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Carter Policy in Reagan Country

by Mytheos Holt, published

Watching the conduct of Governor Schwarzenegger with respect to California's economy, one often feels a painful desire to slap the former Cyborg across the face and snap, "Don't just do something, stand there!"

Unfortunately, the worst part is that if the governor obeyed such an injunction, it would arguably do more for California's economy than all the hysterics that Schwarzenegger and his cabinet are engaging in over the current problems.

Schwarzenegger would do well to remember the words of another former actor who once informed the American people that the most terrifying words in the English language were, "I'm from the government, and I'm here to help."

And there is little doubt about it – Schwarzenegger is not helping. From his absurd puppy tax to his unconvincing show of concern for California's unemployed, to his attempts at decisiveness, the Terminator is only terminating his party's chances for reelection in 2010. Granted, much of this is not directly Schwarzenegger's fault – the Legislature, for one, is apparently far too busy with internecine squabbles to actually do anything, and Schwarzenegger's party, sadly, is not doing anything to help. California's Republicans are busily auctioning off their mantle as "fiscal conservatives" to the highest bidder, a fact made all the more tragically hilarious when one considers that it was California's Democrats who had to propose a spending cut, while the Republicans were busily extolling the virtues of old-style Keynesian stimulus packages. Granted, the $8.2 billion proposed by the Democrats is hardly cause for celebration, but at least they were willing to trim something.

But sheer indignation will not solve this problem. One has to ask what brought California's government to the point where legislators feel comfortable
taking vacations in the middle of a crisis and where it's news that a Republican legislator holds the line on taxes. The answer is a tricky one to extract, but Schwarzenegger's style of governance may provide a clue.

It has become a trope of contemporary political discourse to refer to moderate Republicans who favor appeasement of Democrats as "Schwarzenegger Republicans." Considering Schwarzenegger's career as a tough-talking action star, the fact that his name is now being invoked as a nickname for the gutless is especially ironic, and even more so when one considers the legacy that Schwarzenegger will leave behind. When he took over the spot from then-Governor Gray Davis, Schwarzenegger had the most powerful mandate for reform a politician could have – he had been elected solely because the previous ruler had been unceremoniously dumped on the proverbial pavement.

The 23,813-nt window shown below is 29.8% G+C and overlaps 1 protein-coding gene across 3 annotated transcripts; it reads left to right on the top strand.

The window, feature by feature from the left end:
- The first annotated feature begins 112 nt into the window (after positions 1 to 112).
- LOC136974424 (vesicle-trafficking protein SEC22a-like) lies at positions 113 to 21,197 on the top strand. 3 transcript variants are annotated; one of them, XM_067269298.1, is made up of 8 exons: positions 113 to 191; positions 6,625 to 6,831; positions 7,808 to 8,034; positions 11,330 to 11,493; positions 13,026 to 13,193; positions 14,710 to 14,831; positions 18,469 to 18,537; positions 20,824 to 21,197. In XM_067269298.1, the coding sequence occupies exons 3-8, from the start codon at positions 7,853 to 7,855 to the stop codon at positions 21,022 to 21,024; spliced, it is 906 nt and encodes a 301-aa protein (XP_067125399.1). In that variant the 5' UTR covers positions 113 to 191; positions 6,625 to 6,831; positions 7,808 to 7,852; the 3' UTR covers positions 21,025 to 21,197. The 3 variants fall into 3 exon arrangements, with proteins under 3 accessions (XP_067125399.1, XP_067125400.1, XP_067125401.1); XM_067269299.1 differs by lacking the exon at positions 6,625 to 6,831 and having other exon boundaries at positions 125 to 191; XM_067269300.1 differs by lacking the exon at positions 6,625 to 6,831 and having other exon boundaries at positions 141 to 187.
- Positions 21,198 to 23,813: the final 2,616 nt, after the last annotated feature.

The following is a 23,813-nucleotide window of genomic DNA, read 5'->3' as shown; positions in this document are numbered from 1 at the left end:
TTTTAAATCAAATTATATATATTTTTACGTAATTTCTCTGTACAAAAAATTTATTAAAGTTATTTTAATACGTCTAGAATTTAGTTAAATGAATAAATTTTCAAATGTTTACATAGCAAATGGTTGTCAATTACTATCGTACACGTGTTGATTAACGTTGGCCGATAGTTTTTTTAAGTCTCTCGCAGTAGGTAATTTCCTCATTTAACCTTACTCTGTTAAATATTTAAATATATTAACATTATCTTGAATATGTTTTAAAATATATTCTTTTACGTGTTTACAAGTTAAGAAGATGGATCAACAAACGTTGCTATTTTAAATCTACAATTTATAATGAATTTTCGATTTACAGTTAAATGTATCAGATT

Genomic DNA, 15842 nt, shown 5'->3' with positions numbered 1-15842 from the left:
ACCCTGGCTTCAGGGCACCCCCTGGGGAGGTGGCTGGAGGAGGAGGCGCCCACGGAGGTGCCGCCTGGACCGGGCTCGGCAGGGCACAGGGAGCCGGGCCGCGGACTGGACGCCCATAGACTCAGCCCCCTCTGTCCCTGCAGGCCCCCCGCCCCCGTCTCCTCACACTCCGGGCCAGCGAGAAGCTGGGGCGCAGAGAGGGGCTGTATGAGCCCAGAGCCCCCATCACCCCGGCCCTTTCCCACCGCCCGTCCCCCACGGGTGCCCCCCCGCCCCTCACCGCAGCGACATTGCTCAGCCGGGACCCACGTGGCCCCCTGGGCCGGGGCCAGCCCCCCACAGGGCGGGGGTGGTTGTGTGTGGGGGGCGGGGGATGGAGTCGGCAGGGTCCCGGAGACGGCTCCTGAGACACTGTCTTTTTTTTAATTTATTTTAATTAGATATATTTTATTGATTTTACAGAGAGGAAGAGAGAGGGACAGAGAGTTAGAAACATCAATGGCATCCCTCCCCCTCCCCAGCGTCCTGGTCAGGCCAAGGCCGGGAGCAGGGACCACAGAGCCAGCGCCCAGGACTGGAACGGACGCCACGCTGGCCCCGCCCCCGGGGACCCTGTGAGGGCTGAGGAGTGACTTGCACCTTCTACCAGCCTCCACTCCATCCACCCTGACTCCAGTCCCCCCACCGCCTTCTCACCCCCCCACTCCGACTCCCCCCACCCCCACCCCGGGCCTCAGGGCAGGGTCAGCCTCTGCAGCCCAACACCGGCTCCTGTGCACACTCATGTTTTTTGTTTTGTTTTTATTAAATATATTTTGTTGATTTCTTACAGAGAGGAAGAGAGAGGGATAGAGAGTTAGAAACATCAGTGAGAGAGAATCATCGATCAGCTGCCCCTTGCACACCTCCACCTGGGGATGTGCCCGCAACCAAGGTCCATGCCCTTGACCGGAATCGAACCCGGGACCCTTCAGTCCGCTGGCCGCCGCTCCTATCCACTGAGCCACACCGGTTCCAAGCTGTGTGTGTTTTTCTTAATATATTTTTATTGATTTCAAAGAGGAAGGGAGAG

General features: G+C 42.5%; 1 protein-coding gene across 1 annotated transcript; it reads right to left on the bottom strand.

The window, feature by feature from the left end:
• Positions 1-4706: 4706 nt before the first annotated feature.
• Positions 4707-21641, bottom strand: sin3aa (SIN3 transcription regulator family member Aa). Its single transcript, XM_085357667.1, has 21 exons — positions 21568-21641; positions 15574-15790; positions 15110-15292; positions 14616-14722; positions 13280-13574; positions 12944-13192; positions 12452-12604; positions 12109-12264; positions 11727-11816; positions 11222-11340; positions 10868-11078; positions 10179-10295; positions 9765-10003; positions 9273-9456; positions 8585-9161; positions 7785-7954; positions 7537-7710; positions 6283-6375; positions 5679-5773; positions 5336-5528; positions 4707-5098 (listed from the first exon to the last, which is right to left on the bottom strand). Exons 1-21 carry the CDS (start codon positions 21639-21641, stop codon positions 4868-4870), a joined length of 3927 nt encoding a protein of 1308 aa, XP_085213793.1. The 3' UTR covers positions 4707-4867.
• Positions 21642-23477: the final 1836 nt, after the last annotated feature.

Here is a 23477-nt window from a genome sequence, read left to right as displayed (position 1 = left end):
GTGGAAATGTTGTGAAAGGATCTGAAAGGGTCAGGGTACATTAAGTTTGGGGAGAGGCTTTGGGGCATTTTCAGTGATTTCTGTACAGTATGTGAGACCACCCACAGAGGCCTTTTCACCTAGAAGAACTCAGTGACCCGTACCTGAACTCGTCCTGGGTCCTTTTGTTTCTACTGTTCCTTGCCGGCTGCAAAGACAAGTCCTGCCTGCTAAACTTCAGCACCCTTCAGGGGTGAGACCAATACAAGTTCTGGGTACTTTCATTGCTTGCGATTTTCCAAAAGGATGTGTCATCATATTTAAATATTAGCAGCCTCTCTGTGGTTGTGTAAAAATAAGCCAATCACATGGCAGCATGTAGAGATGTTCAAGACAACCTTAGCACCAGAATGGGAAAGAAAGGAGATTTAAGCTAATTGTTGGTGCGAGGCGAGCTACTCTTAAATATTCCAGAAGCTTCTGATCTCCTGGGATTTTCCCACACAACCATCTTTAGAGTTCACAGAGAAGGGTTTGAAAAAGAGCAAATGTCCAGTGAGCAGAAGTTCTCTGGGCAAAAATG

He squandered this mandate almost completely. Having made a few timid steps toward reform such as repealing vehicle licensing fees, Schwarzenegger promptly found himself blocked by unions when he had the gall to begin moving toward substantive economic change, and rather than behave like the Governator of legend, Schwarzenegger caved in. Ironic that a man known for his knowledge of political history would ignore the lessons of Margaret Thatcher's exemplary culling of union fanaticism, but perhaps Schwarzenegger lacked the requisite woman's touch. "Girly man," indeed!

After calling an utterly pointless special election that did nothing other than repudiate social conservatives throughout California and make Schwarzenegger look like a resource-wasting glutton, the governor made the crowning mistake of his political career: He nominated a Democrat to the job of Chief of Staff. Thus began a long, painful process of surrender to California's special interests which, while it gave Phil Angelides a hard time going further to the left, served as a complete cop-out for those California residents looking for actual leadership. Despite the deceptive perfume of "bipartisanship" surrounding this behavior, all it has done is make the Democratic opposition so lazy that they feel quite comfortable skipping town, and has made Republicans feel absolutely no pressure to live up to the rhetoric they love to use in election campaigns.

After all, the governor doesn't do it. Why should they?

Ultimately, Schwarzenegger has fallen victim to a much more deadly Predator than any he ever faced on screen – the predator of paralyzing "consensus" and lack of conviction. It falls to his successor to fix these mistakes, but perhaps this will be easier than it looks. I hear "Terminator IV" is slated to make a killing at the box office – maybe that money can revive California's economy.

Too bad we now know the star is only acting.

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